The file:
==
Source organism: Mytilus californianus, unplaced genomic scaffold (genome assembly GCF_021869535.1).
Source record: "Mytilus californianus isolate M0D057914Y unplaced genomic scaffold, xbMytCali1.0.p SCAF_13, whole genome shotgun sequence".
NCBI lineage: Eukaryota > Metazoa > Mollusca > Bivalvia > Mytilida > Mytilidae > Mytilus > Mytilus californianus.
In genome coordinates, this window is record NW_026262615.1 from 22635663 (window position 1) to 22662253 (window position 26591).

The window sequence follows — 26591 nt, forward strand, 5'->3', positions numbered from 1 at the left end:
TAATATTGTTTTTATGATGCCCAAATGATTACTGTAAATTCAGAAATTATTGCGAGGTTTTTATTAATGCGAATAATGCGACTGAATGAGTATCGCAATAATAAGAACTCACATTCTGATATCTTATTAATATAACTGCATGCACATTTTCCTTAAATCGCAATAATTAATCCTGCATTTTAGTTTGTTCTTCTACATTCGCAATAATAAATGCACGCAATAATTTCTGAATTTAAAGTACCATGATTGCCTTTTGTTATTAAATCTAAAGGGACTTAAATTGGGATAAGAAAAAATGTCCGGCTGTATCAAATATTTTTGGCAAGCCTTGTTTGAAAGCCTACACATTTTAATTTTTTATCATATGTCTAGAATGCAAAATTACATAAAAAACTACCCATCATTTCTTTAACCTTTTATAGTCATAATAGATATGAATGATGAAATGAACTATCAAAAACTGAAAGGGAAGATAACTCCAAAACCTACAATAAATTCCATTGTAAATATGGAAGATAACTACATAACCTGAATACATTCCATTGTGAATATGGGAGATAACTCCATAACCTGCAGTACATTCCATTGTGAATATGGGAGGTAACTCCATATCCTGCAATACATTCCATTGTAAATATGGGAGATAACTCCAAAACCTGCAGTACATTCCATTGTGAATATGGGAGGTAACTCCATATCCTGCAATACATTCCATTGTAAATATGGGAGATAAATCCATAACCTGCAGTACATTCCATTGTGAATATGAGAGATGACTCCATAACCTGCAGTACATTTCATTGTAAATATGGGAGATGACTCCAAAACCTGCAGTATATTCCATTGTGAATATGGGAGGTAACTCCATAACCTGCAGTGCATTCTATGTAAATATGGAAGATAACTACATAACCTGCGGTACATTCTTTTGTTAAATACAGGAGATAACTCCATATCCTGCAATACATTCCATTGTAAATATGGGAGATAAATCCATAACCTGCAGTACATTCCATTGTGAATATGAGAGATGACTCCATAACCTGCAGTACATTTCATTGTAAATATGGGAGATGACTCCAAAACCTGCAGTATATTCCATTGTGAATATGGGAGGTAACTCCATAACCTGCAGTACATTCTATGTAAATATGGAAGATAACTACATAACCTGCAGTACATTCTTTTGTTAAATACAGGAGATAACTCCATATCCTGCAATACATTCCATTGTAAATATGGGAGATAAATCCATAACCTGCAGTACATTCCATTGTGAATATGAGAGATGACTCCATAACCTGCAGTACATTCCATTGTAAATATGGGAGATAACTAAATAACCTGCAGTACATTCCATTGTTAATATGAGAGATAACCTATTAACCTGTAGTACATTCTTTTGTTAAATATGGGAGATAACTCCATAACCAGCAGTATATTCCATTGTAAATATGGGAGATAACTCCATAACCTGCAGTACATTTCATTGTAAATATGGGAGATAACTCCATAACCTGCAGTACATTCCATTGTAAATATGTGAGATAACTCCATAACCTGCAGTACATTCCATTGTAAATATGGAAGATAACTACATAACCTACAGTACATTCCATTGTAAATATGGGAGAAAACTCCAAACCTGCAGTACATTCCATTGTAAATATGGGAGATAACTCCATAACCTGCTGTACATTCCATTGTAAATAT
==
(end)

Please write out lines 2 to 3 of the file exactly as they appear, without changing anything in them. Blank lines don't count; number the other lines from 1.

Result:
Source record: "Mytilus californianus isolate M0D057914Y unplaced genomic scaffold, xbMytCali1.0.p SCAF_13, whole genome shotgun sequence".
NCBI lineage: Eukaryota > Metazoa > Mollusca > Bivalvia > Mytilida > Mytilidae > Mytilus > Mytilus californianus.